Ukrainian nationalists battle police outside court after anti-Maidan activists declared ‘not guilty’

Ukrainian nationalists battle police outside court after anti-Maidan activists declared ‘not guilty’
Thirty-five police officers were injured after Ukrainian far-right activists attempted to break into the court in Chernomorsk, where a case against 19 anti-Maidan activists over their involvement in the deadly Odessa incidents on May 2, 2014 collapsed on Monday.

Several dozen nationalists camped in advance outside the Soviet-era building 10km south of central Odessa, which was heavily guarded by riot police and military units, following local reports that the activists had stripped the nearby pavements for projectiles, and began to assemble tires for barricades.

As the verdict was read out inside, a wall of attackers lined up against the police, who had locked their arms, in a bid to enter the building, and prevent the cleared men from being escorted out.

On command, the activists, charged at the human wall, releasing pepper spray into the officers’ faces, who replied with tear gas sprays of their own.

Dozens of journalists and bystanders present recorded the incident, while some tried to talk to persuade the protesters, many clad in military gear or wearing t-shirts with the Ukrainian trident – a symbol co-opted by far-right groups – to stop the attacks.

The pattern of clashes was repeated several times, and at one point an activist unloaded the contents of a fire hydrant into a riot policeman’s face.

“As always, the law enforcement officials keeping the peace became the ‘hostages’ of the ‘people’s fury.’ After lengthy skirmishes with the use of gas and other specialized means, the situation was brought under control,” wrote Ruslan Forostyak, the head of the regional national guard department, who said that several of the instigators have been charged with hooliganism.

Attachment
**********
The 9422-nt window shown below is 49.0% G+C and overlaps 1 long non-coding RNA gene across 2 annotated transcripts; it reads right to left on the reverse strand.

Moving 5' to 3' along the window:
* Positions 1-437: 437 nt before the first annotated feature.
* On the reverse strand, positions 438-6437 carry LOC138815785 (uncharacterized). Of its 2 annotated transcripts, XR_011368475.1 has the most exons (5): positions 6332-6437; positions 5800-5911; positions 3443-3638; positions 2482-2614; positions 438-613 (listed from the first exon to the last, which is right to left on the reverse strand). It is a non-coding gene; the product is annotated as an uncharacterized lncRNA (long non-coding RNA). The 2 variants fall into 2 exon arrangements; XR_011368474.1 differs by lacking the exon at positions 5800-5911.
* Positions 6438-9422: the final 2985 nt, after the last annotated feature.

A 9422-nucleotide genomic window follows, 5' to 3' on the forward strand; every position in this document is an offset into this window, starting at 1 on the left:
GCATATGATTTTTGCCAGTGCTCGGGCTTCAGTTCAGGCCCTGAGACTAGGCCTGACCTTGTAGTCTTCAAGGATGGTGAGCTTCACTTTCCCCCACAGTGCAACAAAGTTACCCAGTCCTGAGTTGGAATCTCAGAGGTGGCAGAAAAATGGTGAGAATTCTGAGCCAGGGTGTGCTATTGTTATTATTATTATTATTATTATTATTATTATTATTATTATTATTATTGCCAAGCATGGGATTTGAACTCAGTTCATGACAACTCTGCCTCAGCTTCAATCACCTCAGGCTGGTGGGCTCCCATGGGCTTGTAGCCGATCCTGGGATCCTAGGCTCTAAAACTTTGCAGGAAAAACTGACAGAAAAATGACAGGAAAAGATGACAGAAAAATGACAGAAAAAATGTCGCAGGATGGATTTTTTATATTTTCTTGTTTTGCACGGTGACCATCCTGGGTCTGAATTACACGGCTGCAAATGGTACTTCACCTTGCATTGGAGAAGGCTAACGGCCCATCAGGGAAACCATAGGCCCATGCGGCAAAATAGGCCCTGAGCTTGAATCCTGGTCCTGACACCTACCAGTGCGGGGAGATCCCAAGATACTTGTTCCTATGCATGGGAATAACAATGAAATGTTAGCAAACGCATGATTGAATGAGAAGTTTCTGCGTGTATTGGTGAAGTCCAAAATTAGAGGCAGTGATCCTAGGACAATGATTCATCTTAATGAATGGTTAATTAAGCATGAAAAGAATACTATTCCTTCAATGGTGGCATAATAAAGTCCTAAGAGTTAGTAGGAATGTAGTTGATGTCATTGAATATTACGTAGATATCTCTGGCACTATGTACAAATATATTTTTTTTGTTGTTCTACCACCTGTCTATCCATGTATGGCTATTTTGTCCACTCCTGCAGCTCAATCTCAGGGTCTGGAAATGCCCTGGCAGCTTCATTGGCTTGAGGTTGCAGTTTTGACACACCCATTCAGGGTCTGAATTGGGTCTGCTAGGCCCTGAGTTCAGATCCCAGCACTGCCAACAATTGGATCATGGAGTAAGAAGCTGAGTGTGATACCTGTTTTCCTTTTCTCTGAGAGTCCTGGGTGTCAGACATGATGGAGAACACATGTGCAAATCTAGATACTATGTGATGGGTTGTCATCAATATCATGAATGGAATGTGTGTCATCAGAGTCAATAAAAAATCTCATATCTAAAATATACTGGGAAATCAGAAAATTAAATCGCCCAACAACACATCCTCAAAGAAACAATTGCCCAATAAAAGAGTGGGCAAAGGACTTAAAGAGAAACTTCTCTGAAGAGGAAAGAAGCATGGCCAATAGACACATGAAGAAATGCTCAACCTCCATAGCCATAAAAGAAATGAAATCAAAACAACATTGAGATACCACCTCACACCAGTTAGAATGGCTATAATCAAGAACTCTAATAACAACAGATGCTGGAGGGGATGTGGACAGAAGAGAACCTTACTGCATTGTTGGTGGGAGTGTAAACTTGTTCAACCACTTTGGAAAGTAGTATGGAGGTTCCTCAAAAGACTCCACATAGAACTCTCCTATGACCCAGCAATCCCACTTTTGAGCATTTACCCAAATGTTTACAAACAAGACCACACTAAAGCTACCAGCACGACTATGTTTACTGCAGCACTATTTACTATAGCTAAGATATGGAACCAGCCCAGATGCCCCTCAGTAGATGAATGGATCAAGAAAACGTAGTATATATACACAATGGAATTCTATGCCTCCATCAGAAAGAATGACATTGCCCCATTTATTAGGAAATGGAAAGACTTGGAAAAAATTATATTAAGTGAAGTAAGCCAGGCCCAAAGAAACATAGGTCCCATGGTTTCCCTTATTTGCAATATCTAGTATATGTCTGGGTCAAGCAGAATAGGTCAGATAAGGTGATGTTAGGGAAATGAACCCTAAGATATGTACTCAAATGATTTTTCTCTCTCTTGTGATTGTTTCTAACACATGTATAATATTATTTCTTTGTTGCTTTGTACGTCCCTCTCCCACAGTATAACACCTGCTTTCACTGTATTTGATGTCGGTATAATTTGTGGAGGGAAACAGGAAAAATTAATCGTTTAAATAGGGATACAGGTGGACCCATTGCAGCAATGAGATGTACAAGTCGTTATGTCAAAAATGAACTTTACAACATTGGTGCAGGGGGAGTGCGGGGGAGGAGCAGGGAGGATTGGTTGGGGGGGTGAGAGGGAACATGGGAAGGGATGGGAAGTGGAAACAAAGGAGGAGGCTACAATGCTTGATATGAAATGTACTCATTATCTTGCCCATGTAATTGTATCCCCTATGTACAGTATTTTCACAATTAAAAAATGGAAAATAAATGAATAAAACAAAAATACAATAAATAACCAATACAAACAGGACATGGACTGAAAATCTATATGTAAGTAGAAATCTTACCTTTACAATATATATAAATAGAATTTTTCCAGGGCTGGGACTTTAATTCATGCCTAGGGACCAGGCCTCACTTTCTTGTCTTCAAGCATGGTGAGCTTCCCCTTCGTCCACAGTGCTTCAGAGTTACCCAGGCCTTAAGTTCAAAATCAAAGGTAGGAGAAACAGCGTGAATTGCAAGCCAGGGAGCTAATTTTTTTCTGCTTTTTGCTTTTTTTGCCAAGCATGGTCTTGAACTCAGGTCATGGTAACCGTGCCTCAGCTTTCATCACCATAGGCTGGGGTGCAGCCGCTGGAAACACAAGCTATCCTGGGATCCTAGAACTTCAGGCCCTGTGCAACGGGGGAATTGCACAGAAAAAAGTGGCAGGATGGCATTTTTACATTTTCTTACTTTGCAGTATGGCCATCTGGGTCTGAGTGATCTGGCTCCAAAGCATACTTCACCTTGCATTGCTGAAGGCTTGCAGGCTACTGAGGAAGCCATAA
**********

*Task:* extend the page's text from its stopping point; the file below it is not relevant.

‘No evidence of guilt’

May 2, 2014 was the culmination of months of clashes between the nationalist and “pro-Russian” factions in the Black Sea port, which resulted in at least 48 deaths.

The civil disorder began with a march by far-right football fans, proceeded to firearm exchanges and Molotov cocktail-throwing, and ended with a fire in a government building, where mostly anti-Kiev activists had been boxed in, where the majority perished.

The accused, five of whom have been kept in detention, and two of whom are Russian citizens, each faced up to 15 years in jail.

But the judge dismissed the prosecutors’ case.

“There is no evidence to prove that the accused were guilty of the stated crimes. In fact, the prosecution did not even try to present any evidence,” he read out during the verdict, suggesting that the accused may have been doing nothing more than helping police maintain control.

The judge said that insufficient interviews had been conducted, some evidence had been collected illegally, and noted that although there was violence on both sides, only the pro-Russian activists were brought to face justice.

Upon their release, two participants were re-arrested, this time on charges of inciting separatism. Monday's trial pertained only to the street clashes on May 2, with separate proceedings still to come on responsibility for the fire.